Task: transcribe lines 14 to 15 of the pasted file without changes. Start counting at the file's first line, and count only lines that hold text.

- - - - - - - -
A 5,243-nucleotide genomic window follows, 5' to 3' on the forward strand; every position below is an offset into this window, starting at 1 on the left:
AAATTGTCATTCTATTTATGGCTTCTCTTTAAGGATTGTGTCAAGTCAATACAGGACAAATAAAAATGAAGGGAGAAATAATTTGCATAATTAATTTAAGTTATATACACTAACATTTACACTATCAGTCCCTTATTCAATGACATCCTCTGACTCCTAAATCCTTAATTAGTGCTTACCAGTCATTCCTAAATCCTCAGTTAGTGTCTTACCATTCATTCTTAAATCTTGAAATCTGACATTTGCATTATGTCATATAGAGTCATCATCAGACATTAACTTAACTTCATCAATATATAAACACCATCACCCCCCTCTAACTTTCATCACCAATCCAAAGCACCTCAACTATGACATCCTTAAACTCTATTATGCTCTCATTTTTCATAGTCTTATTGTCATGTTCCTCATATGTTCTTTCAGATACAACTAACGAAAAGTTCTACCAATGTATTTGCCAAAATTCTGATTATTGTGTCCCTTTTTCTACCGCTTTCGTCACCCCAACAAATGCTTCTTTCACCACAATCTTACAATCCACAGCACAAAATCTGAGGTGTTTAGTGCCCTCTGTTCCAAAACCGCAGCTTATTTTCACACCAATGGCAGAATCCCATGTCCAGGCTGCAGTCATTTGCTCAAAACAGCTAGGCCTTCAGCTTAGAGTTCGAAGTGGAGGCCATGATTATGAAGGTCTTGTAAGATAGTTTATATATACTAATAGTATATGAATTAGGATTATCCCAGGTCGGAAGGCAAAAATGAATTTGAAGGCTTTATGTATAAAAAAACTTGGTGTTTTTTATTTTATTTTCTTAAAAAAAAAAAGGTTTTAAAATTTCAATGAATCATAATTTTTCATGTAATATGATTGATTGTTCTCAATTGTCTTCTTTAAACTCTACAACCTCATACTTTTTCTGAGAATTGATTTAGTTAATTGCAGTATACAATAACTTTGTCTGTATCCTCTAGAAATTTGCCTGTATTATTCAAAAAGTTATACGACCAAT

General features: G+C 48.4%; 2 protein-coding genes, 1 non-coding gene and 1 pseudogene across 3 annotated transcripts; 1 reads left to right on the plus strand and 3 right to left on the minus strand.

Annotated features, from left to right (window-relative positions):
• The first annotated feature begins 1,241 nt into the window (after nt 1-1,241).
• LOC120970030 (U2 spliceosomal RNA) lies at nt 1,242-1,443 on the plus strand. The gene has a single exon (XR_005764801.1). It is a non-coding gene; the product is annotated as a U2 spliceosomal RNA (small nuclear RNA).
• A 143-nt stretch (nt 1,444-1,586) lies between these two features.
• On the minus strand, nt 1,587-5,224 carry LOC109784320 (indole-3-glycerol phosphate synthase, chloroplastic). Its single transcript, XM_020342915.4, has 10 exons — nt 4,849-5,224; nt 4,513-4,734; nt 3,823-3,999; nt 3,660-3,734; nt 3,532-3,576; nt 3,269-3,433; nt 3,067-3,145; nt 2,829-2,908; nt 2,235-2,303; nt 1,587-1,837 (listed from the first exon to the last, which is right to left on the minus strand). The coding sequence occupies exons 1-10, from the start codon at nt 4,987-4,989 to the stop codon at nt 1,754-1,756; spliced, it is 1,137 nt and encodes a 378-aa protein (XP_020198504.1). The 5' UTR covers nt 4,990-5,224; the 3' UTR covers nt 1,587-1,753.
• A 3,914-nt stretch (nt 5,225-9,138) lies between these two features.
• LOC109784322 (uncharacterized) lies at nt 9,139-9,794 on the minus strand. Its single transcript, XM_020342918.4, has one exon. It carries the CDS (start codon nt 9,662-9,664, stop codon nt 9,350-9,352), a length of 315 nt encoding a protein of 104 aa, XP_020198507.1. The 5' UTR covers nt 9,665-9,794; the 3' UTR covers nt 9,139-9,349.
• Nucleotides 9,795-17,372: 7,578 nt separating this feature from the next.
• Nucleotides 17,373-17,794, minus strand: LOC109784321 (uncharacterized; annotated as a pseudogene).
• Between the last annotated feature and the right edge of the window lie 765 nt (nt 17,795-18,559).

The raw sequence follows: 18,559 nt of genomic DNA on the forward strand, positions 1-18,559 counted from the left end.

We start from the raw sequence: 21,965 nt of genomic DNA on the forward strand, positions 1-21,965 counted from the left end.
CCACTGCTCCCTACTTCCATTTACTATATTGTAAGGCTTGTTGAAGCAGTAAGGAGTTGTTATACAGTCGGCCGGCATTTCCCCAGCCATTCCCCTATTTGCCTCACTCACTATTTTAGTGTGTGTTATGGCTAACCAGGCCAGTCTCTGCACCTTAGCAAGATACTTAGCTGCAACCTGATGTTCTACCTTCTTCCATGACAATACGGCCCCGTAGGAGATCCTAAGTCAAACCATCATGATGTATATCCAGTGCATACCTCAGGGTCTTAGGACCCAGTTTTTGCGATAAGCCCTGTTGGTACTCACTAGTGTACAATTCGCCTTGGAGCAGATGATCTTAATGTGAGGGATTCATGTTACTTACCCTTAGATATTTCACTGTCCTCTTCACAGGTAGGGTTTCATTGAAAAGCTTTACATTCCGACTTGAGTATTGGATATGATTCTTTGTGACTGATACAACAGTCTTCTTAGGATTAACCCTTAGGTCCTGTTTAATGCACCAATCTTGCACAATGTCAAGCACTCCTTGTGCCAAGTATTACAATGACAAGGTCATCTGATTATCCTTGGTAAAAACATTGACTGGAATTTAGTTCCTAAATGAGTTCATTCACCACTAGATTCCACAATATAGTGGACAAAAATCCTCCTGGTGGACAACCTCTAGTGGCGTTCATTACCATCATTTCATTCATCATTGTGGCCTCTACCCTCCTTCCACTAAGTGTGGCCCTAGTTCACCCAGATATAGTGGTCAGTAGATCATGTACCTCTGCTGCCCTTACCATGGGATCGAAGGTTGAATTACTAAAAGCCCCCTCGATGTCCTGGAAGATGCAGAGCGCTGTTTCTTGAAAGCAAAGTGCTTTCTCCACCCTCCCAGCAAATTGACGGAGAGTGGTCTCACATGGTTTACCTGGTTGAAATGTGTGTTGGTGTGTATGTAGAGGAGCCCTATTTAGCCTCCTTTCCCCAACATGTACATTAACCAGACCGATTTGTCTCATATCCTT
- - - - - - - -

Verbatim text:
The raw sequence follows: 18,559 nt of genomic DNA on the forward strand, positions 1-18,559 counted from the left end.

We start from the raw sequence: 21,965 nt of genomic DNA on the forward strand, positions 1-21,965 counted from the left end.